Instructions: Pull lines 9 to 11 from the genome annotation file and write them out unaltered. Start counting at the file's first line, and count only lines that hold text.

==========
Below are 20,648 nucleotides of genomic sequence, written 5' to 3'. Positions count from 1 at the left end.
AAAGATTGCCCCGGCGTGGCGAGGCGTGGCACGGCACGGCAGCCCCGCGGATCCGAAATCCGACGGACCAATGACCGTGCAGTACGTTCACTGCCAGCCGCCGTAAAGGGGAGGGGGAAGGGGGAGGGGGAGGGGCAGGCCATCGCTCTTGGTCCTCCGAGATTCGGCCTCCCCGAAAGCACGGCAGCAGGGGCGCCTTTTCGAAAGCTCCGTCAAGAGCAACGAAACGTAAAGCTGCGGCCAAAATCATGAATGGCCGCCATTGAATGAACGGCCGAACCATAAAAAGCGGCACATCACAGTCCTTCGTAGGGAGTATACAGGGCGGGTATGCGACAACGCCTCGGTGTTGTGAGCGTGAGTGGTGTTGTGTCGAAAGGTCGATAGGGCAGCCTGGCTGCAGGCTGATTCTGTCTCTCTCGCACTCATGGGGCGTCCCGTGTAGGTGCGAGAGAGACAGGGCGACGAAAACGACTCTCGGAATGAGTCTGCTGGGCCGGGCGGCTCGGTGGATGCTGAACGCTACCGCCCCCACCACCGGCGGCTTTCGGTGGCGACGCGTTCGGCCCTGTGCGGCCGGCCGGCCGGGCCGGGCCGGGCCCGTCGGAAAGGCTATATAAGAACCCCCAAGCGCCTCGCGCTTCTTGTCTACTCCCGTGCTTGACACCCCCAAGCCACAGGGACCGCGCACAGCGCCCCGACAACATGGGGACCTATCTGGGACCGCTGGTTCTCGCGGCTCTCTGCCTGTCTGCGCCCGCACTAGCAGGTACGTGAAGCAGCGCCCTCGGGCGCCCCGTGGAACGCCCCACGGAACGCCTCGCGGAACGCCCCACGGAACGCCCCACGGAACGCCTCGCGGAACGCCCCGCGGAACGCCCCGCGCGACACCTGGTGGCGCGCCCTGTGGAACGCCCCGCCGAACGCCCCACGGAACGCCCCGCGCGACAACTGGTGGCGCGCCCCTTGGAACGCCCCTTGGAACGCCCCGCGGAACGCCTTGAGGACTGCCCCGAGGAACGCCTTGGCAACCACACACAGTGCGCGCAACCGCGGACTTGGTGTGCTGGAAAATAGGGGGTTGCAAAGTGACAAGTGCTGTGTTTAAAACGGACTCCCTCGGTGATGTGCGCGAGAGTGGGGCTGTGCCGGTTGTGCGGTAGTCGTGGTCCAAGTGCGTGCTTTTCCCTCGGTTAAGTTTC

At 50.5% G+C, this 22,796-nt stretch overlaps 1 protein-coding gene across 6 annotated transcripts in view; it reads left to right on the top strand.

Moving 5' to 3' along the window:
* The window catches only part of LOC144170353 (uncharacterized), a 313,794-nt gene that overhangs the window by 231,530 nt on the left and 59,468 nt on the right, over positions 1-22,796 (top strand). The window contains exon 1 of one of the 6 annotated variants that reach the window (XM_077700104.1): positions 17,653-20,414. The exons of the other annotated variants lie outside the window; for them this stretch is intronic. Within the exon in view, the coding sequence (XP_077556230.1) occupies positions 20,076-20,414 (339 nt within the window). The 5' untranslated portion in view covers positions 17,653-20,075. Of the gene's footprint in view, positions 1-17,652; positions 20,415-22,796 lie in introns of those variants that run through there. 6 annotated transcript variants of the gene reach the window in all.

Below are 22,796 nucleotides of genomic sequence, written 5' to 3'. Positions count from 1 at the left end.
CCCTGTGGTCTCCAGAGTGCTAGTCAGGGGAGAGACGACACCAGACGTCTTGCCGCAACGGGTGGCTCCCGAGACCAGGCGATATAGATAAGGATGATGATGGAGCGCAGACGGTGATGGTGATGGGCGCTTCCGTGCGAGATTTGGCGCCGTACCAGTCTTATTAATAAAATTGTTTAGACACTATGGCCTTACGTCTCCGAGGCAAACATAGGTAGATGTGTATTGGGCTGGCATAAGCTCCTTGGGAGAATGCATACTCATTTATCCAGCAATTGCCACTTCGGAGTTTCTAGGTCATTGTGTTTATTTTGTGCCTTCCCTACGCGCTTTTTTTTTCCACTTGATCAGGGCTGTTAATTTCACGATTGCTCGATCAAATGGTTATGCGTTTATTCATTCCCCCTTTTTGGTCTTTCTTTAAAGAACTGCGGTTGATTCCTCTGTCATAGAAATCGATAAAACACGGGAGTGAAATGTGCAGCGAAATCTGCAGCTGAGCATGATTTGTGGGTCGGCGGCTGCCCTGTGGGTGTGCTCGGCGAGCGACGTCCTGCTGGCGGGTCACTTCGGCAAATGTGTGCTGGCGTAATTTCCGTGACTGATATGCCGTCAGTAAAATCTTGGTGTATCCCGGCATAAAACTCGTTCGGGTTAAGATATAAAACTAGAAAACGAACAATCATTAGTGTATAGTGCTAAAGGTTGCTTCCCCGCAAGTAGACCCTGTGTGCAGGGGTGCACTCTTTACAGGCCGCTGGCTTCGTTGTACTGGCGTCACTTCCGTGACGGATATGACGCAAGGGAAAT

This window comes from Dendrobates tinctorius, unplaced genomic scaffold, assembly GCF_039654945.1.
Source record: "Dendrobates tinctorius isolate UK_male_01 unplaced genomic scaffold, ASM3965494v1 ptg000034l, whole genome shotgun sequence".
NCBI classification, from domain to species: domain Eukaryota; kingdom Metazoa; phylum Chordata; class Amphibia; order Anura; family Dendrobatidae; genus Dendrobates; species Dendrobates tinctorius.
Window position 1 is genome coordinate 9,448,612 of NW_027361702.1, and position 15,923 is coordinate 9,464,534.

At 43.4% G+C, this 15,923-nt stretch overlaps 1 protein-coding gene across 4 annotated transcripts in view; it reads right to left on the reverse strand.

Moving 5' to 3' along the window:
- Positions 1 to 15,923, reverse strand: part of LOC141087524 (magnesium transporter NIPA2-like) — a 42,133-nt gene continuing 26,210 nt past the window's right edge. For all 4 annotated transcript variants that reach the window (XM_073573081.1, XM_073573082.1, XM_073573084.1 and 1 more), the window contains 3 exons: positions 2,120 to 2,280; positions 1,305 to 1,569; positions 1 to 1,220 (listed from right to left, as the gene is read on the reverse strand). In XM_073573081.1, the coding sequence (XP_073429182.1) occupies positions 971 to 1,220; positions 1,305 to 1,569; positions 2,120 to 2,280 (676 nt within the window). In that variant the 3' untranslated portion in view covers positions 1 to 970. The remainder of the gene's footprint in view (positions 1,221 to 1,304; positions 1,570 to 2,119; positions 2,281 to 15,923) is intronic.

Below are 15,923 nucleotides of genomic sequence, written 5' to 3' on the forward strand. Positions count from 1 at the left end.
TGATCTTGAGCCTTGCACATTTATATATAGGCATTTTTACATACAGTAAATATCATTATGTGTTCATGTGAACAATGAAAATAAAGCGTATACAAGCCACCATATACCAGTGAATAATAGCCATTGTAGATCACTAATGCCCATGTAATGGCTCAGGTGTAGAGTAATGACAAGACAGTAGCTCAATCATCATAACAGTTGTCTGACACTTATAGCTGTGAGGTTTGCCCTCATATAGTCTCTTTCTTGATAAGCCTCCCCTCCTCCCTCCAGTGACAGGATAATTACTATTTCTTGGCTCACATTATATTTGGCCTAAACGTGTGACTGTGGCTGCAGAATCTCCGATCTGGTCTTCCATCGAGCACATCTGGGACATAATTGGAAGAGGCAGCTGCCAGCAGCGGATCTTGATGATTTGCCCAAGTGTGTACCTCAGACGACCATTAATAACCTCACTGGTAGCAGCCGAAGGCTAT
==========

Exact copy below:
Source record: "Dendrobates tinctorius isolate UK_male_01 unplaced genomic scaffold, ASM3965494v1 ptg000034l, whole genome shotgun sequence".
NCBI classification, from domain to species: domain Eukaryota; kingdom Metazoa; phylum Chordata; class Amphibia; order Anura; family Dendrobatidae; genus Dendrobates; species Dendrobates tinctorius.
Window position 1 is genome coordinate 9,448,612 of NW_027361702.1, and position 15,923 is coordinate 9,464,534.